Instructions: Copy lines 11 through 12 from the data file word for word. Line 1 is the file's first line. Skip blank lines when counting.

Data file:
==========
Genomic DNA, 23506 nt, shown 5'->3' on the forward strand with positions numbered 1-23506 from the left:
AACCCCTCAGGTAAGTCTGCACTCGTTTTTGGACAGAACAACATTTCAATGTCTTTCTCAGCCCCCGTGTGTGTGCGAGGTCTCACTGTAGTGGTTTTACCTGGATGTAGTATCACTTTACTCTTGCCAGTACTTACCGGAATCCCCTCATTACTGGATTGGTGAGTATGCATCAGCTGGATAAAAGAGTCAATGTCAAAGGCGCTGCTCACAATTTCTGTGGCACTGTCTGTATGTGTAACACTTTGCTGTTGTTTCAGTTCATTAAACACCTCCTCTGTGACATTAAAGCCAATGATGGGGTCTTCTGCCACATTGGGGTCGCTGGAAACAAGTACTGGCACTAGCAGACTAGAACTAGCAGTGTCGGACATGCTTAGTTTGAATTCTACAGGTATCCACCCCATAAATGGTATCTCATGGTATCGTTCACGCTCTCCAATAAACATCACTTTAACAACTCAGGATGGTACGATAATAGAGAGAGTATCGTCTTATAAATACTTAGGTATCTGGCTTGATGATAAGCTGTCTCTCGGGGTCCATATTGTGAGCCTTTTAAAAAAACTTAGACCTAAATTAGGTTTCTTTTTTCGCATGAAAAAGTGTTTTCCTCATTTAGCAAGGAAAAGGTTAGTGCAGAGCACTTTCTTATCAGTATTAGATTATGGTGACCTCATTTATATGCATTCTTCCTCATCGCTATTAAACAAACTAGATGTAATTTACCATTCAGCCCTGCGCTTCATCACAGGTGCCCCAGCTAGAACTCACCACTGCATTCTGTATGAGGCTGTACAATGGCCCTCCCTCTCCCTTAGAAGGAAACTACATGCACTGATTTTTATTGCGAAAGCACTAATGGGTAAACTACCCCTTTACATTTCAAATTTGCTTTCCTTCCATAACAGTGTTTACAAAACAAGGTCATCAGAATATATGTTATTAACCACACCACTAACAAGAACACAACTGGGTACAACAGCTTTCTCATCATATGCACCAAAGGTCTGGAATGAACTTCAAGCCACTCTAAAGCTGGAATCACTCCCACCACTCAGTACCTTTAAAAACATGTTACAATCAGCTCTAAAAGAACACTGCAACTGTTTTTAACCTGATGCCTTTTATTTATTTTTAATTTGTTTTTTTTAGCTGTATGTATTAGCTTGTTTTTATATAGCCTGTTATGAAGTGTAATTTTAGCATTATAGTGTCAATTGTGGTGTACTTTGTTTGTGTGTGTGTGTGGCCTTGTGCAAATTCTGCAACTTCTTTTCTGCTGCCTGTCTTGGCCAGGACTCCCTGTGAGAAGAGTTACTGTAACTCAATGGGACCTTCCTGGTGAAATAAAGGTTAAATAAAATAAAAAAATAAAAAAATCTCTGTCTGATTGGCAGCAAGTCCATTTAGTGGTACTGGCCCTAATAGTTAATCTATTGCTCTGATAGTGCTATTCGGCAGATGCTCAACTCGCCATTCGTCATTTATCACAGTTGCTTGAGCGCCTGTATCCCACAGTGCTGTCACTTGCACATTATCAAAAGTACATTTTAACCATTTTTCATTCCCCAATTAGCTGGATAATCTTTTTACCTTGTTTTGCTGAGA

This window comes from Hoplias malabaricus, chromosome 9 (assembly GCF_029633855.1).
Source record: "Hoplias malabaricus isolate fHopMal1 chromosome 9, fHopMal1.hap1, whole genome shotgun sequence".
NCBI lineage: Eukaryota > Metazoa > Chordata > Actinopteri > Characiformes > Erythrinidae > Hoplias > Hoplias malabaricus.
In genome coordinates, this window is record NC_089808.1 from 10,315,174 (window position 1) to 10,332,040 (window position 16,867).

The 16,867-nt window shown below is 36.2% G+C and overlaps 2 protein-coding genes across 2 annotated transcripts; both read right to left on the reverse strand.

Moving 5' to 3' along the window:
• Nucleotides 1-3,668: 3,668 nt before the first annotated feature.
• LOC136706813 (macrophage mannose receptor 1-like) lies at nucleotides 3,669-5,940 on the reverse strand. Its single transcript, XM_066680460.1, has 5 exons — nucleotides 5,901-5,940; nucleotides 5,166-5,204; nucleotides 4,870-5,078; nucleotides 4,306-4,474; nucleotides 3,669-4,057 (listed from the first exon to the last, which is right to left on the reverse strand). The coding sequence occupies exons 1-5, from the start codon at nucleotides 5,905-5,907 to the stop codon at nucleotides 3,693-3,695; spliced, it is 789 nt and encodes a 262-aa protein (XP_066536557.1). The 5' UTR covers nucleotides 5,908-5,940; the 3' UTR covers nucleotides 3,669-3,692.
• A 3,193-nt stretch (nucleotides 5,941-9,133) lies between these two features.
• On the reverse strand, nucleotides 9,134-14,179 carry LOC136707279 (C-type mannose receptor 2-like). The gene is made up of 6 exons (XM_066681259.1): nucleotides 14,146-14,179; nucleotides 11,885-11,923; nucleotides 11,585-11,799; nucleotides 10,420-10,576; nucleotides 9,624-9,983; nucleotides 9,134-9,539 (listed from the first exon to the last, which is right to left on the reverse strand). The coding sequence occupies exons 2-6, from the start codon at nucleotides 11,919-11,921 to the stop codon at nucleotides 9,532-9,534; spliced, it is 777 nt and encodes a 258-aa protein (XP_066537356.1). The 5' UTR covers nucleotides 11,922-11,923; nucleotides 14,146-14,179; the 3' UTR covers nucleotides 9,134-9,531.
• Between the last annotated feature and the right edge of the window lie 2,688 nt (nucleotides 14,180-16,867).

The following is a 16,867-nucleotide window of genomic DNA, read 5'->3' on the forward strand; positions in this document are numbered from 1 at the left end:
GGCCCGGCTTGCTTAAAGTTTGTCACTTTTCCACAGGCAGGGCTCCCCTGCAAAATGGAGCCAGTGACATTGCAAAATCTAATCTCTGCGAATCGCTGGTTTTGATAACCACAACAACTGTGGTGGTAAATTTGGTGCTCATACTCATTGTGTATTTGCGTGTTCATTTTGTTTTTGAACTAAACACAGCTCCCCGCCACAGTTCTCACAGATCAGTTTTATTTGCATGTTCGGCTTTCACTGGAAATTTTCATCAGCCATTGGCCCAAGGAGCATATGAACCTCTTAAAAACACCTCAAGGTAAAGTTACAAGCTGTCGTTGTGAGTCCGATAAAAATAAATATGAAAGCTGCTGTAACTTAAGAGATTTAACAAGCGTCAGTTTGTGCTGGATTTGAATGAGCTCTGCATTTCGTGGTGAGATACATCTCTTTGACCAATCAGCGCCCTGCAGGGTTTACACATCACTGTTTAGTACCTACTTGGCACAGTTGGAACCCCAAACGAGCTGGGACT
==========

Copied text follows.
• A 3,193-nt stretch (nucleotides 5,941-9,133) lies between these two features.
• On the reverse strand, nucleotides 9,134-14,179 carry LOC136707279 (C-type mannose receptor 2-like). The gene is made up of 6 exons (XM_066681259.1): nucleotides 14,146-14,179; nucleotides 11,885-11,923; nucleotides 11,585-11,799; nucleotides 10,420-10,576; nucleotides 9,624-9,983; nucleotides 9,134-9,539 (listed from the first exon to the last, which is right to left on the reverse strand). The coding sequence occupies exons 2-6, from the start codon at nucleotides 11,919-11,921 to the stop codon at nucleotides 9,532-9,534; spliced, it is 777 nt and encodes a 258-aa protein (XP_066537356.1). The 5' UTR covers nucleotides 11,922-11,923; nucleotides 14,146-14,179; the 3' UTR covers nucleotides 9,134-9,531.